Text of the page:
Later this year, the Killeen school district will officially open its fifth traditional high school — Chaparral High School — in time for the 2022-2023 school year. The new state-of-the-art school in southeast Killeen will help to ease overcrowding, eliminating the need for portable classrooms at the high school level by the start of the 2023 school year.
Also this year, Killeen will break ground on a 370-unit high-end apartment complex in northern Killeen that will offer a portion of its units to lower income residents. It could be the start of a major renaissance in that part of town. The building of a nearby grocery store near 38th Street and Rancier Avenue is expected to be announced in the coming weeks as well.
Killeen-area residents also will have several opportunities to weigh in at the polls, beginning with county, state and national primary elections in March, followed by city and school board elections in May and midterm national elections in November. Killeen residents will be asked to choose a mayor and three at-large city council members, as well as decide the fate of several proposed changes to the city charter.
No doubt, some challenges will carry over from 2021.
For example, crime continues to be a problem in Killeen, where 18 criminal homicides were recorded since the start of 2021 — a drop from 26 criminal homicides in 2020. Though the numbers have dropped in other crime categories as well, incidents such as the Dec. 7 shooting of a man inside a store in the Killeen Mall have raised concerns about the level of armed violence in the city.
The city also faces the loss of another airline, as United Airlines will suspend its service to Killeen-Fort Hood Regional Airport on Tuesday. The decision — which will terminate three daily flights to Houston — is part of the airline’s larger strategy to restructure its service model. Bryan-College Station’s airport is also losing United service this week.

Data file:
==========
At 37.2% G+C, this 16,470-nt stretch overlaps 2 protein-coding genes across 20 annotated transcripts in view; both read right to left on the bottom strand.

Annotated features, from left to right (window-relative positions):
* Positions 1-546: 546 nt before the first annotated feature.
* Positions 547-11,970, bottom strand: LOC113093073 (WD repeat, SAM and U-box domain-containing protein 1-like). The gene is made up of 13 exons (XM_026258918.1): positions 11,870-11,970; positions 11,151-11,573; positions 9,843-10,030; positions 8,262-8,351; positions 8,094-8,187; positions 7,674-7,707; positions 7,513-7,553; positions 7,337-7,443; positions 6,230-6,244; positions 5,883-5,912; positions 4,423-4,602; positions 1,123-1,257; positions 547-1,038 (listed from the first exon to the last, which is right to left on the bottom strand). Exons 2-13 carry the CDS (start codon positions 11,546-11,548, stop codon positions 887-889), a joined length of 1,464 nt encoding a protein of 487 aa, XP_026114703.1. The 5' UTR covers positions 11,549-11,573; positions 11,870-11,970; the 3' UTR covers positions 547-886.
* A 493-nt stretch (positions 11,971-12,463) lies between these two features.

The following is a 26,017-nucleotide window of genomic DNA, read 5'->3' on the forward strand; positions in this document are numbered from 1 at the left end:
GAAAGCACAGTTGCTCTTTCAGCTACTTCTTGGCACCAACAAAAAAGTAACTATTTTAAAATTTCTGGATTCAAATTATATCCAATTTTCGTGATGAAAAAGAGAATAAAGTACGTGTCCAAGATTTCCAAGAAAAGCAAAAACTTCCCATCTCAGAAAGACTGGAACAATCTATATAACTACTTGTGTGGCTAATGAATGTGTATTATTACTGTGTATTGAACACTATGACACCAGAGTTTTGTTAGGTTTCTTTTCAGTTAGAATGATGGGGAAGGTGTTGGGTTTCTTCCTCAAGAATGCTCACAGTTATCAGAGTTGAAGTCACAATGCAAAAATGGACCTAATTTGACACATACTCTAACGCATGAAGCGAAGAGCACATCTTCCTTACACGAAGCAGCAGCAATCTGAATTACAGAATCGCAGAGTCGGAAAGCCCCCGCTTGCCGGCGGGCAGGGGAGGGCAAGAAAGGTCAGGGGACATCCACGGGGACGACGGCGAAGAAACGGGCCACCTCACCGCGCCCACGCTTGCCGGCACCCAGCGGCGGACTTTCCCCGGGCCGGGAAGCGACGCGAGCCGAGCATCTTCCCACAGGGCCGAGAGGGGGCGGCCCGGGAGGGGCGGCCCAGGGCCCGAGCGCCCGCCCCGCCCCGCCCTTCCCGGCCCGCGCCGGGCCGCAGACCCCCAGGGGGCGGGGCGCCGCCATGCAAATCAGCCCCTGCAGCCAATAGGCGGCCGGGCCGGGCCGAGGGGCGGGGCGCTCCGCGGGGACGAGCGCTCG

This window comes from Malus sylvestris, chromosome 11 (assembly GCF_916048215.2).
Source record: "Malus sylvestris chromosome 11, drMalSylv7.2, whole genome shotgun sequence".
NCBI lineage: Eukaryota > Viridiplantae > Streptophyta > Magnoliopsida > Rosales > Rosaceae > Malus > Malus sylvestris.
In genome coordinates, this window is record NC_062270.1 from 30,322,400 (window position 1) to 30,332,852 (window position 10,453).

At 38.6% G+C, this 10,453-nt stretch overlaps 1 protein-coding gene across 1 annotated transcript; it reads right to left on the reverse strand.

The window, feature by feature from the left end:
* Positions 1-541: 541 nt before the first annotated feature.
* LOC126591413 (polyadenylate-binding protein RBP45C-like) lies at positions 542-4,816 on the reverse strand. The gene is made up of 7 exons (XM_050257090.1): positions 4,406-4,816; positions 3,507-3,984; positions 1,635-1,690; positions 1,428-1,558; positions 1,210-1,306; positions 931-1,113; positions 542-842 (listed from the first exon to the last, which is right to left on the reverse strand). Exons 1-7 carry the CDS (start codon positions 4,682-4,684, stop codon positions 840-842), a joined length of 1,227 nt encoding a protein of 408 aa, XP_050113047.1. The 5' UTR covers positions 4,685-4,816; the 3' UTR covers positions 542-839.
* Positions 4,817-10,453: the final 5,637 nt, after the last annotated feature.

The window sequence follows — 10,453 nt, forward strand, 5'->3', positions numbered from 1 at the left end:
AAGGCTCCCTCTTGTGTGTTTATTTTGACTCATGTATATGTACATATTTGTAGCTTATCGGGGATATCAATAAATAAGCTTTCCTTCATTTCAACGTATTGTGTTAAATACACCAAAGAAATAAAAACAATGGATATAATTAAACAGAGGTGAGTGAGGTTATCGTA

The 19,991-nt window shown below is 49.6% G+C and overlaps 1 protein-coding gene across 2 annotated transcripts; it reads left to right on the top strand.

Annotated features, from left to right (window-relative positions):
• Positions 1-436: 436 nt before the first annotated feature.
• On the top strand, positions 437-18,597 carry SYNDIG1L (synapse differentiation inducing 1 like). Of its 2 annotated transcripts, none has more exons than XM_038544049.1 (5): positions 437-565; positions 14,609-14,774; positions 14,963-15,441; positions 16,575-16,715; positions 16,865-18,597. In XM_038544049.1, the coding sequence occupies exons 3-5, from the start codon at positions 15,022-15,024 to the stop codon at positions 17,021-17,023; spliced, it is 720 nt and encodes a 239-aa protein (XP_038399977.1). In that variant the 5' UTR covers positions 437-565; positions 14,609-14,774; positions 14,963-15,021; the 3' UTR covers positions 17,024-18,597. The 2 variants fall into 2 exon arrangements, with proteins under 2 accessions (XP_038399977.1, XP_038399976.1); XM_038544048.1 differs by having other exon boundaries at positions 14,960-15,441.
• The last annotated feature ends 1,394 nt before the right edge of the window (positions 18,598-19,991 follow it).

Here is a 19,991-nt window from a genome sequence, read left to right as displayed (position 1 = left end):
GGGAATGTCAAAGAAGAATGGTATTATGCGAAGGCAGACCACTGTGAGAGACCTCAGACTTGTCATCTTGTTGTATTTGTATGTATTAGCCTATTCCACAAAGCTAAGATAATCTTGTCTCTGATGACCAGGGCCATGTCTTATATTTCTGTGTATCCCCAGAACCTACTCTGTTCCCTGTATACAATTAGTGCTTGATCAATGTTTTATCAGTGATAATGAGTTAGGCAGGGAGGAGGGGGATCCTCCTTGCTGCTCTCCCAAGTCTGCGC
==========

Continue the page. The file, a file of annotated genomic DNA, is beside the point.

Delta Airlines terminated its service to Killeen in January 2018.
Meanwhile, the Killeen school district continues to grapple with staffing shortages. As of last week, the district was in desperate need of teachers and bus drivers.
As of late October, the district was short by more than 250 teachers. Another 57 teachers notified they were leaving just before Christmas break. The district is holding a job fair this week and has instituted incentive plans to boost teacher hiring, but the shortfall is likely to continue to be a challenge well into the new year — as it is for many districts nationwide.
No doubt, challenges will arise this year that were not foreseen. It will be up to us, as a community, to remain engaged and prepared to do what is necessary to address them.
If this pandemic era has taught us one thing, it’s that we cannot afford to just sit back and watch events unfold.
Our challenge — as individuals, and collectively — is to respond in a way that pushes us forward, not holds us back. That can be a tall order, especially in the midst of a pandemic.
But if we’ve learned anything in the last two years, it’s that we can all pull together for the good of the community.
That’s certainly a great strategy to continue in the year to come.